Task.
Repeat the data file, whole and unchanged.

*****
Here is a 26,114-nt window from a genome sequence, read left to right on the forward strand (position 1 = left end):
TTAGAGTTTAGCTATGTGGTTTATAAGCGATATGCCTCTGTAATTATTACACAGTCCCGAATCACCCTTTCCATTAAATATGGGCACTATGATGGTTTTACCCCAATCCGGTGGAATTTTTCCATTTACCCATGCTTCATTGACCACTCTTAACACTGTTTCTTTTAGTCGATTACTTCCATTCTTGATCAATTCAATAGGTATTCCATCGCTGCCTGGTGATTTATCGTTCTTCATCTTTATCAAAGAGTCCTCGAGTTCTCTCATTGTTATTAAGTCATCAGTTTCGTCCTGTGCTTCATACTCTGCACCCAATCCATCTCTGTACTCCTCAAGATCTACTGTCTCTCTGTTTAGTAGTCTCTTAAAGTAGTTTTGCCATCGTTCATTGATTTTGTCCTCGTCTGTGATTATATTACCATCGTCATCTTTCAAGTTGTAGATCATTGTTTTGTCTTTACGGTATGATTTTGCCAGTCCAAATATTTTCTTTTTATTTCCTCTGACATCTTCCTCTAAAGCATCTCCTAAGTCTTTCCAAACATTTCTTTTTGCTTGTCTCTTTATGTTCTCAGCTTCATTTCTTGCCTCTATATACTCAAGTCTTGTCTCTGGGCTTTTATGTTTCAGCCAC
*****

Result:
Here is a 26,114-nt window from a genome sequence, read left to right on the forward strand (position 1 = left end):
TTAGAGTTTAGCTATGTGGTTTATAAGCGATATGCCTCTGTAATTATTACACAGTCCCGAATCACCCTTTCCATTAAATATGGGCACTATGATGGTTTTACCCCAATCCGGTGGAATTTTTCCATTTACCCATGCTTCATTGACCACTCTTAACACTGTTTCTTTTAGTCGATTACTTCCATTCTTGATCAATTCAATAGGTATTCCATCGCTGCCTGGTGATTTATCGTTCTTCATCTTTATCAAAGAGTCCTCGAGTTCTCTCATTGTTATTAAGTCATCAGTTTCGTCCTGTGCTTCATACTCTGCACCCAATCCATCTCTGTACTCCTCAAGATCTACTGTCTCTCTGTTTAGTAGTCTCTTAAAGTAGTTTTGCCATCGTTCATTGATTTTGTCCTCGTCTGTGATTATATTACCATCGTCATCTTTCAAGTTGTAGATCATTGTTTTGTCTTTACGGTATGATTTTGCCAGTCCAAATATTTTCTTTTTATTTCCTCTGACATCTTCCTCTAAAGCATCTCCTAAGTCTTTCCAAACATTTCTTTTTGCTTGTCTCTTTATGTTCTCAGCTTCATTTCTTGCCTCTATATACTCAAGTCTTGTCTCTGGGCTTTTATGTTTCAGCCAC